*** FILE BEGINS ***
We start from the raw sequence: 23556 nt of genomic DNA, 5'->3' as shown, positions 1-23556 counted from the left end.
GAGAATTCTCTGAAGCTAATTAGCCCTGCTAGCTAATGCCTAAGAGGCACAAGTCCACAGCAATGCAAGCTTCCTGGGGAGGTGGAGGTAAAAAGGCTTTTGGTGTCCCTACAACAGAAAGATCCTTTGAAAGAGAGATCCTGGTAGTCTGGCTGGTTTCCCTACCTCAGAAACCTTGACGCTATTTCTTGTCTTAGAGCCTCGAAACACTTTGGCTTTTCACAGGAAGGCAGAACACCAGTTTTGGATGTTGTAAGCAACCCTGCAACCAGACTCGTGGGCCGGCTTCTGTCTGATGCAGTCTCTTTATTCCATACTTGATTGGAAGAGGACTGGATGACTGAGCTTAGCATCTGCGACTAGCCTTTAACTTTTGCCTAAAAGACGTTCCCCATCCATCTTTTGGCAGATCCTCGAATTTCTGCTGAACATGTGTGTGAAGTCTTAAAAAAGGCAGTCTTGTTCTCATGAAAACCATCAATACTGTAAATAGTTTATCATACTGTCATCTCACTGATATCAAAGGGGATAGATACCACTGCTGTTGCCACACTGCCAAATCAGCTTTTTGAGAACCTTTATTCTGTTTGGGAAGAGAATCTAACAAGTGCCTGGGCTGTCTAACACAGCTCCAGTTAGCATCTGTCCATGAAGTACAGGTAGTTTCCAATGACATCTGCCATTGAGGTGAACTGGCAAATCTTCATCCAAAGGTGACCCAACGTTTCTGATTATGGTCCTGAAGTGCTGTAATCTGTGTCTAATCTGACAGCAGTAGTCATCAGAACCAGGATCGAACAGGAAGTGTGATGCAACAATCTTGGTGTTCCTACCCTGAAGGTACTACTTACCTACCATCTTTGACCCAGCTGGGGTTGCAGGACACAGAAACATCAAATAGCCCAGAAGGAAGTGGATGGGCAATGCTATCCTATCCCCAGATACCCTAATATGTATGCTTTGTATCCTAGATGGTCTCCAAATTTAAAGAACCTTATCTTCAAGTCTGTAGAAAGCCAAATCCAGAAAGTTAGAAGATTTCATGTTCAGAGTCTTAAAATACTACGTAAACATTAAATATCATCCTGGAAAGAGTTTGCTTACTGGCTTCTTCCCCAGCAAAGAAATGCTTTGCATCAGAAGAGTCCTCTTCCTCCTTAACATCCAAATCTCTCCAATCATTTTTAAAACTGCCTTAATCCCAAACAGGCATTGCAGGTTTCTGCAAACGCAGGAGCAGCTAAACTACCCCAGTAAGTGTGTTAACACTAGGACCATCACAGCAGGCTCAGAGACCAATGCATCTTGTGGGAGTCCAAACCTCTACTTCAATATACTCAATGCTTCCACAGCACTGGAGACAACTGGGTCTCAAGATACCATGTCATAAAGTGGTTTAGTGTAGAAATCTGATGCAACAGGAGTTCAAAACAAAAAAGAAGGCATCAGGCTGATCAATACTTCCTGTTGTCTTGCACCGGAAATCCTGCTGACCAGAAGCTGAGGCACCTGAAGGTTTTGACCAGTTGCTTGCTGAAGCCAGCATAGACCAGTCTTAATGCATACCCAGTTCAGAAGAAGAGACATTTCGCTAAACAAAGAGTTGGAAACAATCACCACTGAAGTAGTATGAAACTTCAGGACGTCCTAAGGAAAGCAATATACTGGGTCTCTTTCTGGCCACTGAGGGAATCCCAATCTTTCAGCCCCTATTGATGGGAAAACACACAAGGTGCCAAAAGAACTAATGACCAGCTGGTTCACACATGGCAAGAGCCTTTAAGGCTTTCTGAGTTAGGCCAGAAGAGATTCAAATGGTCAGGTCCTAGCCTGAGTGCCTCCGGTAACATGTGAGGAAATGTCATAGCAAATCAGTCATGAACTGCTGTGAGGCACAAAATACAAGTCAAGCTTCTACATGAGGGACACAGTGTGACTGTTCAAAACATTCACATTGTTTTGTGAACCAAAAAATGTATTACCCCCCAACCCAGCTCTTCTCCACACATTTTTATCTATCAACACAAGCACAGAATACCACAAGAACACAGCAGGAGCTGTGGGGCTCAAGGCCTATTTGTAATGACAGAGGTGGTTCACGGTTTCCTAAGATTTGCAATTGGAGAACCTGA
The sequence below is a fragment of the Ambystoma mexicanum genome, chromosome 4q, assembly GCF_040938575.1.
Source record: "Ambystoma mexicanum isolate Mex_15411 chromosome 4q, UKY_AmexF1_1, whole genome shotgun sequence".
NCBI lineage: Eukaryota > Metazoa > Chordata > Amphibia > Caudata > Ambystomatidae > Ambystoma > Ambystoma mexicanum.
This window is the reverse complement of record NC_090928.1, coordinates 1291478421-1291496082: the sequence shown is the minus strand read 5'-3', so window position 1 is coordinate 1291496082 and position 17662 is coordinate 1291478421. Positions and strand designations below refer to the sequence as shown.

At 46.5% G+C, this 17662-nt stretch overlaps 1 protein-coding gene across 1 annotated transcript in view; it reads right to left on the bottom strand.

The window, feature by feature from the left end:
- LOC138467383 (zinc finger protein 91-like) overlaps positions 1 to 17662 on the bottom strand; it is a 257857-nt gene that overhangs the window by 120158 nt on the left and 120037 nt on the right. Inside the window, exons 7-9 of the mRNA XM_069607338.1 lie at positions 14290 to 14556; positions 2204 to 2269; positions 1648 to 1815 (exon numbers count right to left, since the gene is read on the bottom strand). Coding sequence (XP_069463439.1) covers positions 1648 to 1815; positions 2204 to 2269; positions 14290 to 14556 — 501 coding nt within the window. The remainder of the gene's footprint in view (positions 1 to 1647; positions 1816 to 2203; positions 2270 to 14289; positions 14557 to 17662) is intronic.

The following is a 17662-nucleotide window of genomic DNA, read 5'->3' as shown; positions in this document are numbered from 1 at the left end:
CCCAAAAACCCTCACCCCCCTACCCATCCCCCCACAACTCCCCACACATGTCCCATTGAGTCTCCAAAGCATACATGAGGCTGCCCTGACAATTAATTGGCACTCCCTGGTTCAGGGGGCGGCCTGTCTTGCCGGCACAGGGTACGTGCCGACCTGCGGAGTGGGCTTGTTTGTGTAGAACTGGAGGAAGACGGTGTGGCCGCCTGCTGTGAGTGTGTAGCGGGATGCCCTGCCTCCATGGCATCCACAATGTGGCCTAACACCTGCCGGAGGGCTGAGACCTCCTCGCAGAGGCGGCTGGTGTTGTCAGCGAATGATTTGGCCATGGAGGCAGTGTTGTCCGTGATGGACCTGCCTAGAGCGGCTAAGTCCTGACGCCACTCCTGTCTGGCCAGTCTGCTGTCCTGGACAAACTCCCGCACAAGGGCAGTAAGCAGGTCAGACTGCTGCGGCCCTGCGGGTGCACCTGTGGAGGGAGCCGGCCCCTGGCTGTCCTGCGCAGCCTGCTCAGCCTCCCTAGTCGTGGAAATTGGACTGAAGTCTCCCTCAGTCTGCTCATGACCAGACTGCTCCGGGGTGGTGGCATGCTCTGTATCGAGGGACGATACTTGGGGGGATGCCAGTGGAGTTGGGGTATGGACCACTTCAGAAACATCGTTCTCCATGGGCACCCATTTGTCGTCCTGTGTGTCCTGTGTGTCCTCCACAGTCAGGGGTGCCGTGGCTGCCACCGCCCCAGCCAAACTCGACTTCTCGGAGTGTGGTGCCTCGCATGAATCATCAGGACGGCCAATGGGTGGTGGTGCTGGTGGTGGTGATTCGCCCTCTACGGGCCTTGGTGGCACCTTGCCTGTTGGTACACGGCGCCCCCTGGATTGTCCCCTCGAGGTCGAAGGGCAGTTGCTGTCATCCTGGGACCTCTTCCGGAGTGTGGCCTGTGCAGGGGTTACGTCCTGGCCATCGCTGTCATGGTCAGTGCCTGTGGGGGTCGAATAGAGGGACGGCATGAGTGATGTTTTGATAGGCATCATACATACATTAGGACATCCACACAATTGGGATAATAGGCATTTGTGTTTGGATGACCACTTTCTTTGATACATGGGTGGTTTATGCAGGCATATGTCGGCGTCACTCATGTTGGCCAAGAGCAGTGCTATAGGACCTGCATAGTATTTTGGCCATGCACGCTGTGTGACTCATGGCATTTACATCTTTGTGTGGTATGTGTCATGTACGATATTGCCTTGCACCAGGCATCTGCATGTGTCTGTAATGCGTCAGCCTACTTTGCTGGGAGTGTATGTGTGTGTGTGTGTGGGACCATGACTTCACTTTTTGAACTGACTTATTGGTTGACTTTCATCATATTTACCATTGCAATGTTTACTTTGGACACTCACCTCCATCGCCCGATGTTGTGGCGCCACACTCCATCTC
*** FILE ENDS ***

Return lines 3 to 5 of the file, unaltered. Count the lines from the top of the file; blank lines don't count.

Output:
The sequence below is a fragment of the Ambystoma mexicanum genome, chromosome 4q, assembly GCF_040938575.1.
Source record: "Ambystoma mexicanum isolate Mex_15411 chromosome 4q, UKY_AmexF1_1, whole genome shotgun sequence".
NCBI lineage: Eukaryota > Metazoa > Chordata > Amphibia > Caudata > Ambystomatidae > Ambystoma > Ambystoma mexicanum.